But the human mind is always inconclusive, never admitting completeness. It would go round and round a problem, as with my friend, who vigorously affirmed truths of man’s perfection and firmly denied evil. Yet, like a plane circling its destination but never landing, she hadn’t reached a thorough conclusion in her thought.

So, treatment with affirmations and denials is not in itself enough; the human mind needs to move away from the supposed basis of matter, to the only real Mind there is—God. As we realize that God and His creation is complete, and we embrace man’s oneness with that Mind, we naturally surrender the sense of having a personal mind apart from God. Then we rejoice in the completeness of the divine Mind, and this brings finality to healing. Really, the more humbly and quickly one yields to the allness of Mind, the less delay there is in healing.

Mrs. Eddy explains that when she writes, “Only by understanding that there is but one power,—not two powers, matter and Mind,—are scientific and logical conclusions reached” (Science and Health, p. 270). And “the scientific statement of being,” declaring the allness of Mind, brings thought to the scientific and logical conclusion that man is perfect and complete.

That’s very powerful, and practical. Our next question, from Washington, is about Psalms 46:6, which says, “He uttered his voice, the earth melted.” The questioner asks: “On page 97 of Science and Health, Mrs. Eddy writes of the verse, ‘This Scripture indicates that all matter will disappear before the supremacy of Spirit.’ Could you explain that? It seems she is saying matter is unsubstantial, and Spirit is the real substance of identity. What do we deny when we deny the reality of matter? What exactly is Spirit?”

Whatever an idea of God needs, it includes, so nothing is lacking or flawed or unhealthy.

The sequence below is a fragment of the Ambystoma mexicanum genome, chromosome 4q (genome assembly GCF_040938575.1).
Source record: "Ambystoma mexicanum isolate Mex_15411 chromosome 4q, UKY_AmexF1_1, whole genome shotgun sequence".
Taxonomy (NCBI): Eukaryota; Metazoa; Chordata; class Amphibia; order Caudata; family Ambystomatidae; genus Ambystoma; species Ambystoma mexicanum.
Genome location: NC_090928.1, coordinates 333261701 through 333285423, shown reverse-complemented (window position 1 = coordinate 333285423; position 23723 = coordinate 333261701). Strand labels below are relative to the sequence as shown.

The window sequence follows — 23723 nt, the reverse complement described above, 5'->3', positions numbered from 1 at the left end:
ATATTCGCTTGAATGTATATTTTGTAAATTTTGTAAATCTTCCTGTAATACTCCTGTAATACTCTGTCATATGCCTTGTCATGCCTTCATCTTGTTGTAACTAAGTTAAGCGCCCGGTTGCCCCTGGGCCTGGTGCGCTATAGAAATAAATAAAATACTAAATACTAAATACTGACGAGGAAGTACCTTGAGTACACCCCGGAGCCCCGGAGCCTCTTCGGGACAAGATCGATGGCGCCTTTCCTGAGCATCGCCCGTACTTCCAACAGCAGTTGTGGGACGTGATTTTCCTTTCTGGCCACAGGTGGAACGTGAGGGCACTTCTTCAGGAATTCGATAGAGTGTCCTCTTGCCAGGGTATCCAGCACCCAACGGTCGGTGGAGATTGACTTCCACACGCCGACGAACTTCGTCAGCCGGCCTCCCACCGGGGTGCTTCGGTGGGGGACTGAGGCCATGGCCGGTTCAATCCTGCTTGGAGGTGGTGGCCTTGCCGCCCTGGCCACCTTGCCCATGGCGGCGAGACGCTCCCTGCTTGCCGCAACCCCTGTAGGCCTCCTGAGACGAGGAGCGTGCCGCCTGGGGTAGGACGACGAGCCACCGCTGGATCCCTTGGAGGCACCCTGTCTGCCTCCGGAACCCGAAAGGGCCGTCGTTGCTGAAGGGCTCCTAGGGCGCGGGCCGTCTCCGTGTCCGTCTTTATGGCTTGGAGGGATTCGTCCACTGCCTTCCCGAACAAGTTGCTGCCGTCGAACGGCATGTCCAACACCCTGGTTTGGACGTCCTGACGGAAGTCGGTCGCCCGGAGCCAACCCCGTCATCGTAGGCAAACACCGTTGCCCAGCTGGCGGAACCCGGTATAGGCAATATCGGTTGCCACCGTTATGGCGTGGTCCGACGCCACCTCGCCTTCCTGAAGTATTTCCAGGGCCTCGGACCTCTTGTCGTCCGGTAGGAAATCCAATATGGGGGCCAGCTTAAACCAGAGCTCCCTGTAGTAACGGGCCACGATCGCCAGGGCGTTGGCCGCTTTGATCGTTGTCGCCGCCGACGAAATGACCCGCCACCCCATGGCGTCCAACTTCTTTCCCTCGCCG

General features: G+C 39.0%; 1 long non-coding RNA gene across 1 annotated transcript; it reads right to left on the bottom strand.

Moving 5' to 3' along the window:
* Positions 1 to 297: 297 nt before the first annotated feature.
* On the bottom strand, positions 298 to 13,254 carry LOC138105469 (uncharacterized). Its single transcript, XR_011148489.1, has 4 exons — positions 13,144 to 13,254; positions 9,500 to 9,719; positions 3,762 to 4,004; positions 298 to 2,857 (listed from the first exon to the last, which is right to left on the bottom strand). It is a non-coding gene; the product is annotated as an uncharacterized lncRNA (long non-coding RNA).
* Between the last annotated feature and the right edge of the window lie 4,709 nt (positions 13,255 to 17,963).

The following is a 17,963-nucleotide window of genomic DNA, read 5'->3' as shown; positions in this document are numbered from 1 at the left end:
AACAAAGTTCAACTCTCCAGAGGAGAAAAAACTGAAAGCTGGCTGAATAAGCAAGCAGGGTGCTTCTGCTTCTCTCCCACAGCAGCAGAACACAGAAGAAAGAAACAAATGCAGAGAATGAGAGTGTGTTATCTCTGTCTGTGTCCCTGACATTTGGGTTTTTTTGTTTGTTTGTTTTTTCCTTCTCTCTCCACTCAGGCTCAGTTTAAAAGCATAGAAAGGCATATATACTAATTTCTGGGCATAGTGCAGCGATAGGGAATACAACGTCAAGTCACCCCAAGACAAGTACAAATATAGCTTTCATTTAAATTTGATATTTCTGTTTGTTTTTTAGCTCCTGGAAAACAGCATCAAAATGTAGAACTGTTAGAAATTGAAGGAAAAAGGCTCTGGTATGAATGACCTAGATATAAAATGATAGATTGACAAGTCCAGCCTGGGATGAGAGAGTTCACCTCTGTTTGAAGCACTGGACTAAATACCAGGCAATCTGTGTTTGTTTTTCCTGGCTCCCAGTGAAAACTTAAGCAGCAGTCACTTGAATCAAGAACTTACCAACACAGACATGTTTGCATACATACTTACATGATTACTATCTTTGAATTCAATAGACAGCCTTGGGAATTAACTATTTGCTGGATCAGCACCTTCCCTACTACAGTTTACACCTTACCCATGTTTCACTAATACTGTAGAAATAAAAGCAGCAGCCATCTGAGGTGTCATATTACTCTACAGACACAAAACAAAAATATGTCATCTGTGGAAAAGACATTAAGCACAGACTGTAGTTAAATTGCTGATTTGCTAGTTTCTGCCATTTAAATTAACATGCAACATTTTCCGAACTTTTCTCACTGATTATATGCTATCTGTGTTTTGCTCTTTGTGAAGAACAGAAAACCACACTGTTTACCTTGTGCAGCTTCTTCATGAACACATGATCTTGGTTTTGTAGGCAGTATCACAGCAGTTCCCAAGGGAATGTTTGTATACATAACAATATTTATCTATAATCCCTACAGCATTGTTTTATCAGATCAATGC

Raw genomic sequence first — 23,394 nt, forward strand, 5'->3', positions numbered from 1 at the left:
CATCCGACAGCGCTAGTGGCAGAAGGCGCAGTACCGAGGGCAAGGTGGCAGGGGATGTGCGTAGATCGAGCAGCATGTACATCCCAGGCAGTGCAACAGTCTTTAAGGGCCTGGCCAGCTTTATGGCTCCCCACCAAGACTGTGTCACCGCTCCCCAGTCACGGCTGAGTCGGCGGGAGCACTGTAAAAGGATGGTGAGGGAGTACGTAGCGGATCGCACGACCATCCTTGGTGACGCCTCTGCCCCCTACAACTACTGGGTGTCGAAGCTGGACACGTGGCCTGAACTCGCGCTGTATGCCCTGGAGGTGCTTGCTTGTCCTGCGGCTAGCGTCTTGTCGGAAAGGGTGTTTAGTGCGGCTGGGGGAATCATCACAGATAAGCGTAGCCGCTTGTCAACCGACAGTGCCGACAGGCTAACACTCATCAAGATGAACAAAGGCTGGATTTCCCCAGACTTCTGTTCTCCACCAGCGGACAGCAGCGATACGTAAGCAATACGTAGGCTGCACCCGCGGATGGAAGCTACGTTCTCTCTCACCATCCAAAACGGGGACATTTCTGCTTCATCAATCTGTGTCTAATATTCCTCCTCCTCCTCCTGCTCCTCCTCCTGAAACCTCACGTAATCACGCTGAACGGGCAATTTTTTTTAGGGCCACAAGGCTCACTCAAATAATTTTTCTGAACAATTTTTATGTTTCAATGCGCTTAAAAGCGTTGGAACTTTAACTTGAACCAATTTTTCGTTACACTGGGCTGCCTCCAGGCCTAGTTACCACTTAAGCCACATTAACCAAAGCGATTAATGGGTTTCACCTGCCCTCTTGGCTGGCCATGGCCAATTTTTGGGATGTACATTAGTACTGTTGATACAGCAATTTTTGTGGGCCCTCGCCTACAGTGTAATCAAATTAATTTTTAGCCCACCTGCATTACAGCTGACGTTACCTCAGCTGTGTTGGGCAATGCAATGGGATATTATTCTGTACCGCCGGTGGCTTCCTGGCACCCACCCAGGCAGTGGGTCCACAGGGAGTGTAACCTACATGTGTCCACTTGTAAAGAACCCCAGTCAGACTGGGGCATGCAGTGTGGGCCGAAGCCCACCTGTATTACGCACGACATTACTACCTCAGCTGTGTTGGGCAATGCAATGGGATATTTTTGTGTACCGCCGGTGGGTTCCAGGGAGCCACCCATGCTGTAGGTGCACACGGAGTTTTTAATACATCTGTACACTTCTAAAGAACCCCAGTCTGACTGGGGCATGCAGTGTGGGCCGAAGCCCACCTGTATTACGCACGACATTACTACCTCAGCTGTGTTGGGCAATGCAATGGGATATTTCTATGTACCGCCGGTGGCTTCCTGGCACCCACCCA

Good questions! Yes, to define what matter is brings clarity to the message of “the scientific statement of being.” One way of describing matter is that it’s all about measurement, or limitation. And when we say there is no matter, wouldn’t that include the idea that there is no finiteness, no limit? Denying matter involves denying finiteness.

The whole phrase, “There is no life, truth, intelligence, nor substance in matter,” could be opened up to include the idea that there is no life that is terminal, no truth or reality that is contained, no intelligence that diminishes, no substance that wears out. Life, truth, intelligence, and substance have no shelf life, no expiration date.

Also, in “the scientific statement of being,” where we find “matter is the unreal and temporal,” temporal means “measured or limited by time.” So time, we could say, is a mortal measurement. We can see that mortal thought would try to divide ever-present Spirit into past and future. But there is no division of infinite Spirit, no measurement of infinitude. Spirit is always in the now. 

It’s so interesting to see what the next statement is in “the scientific statement of being,” because it says, “All is infinite Mind and its infinite manifestation, for God is All-in-all.” Instead of finiteness and measurement, this statement embraces the divine Mind’s infinitude and its infinite manifestation.

Wow! That gives us a lot to work with. The next question, from New York City, plays off of the previous one: “Since to manifest means ‘to make apparent,’ how can I better understand the manifestation of Mind, which has no material accompaniment? I’m asking because I’m praying for my sick dog, and his healing is protracted. I know Jesus gave thanks before he saw the healing, but it’s not clear to me how my dog’s manifestation of perfection should be seen and acknowledged before it becomes apparent.”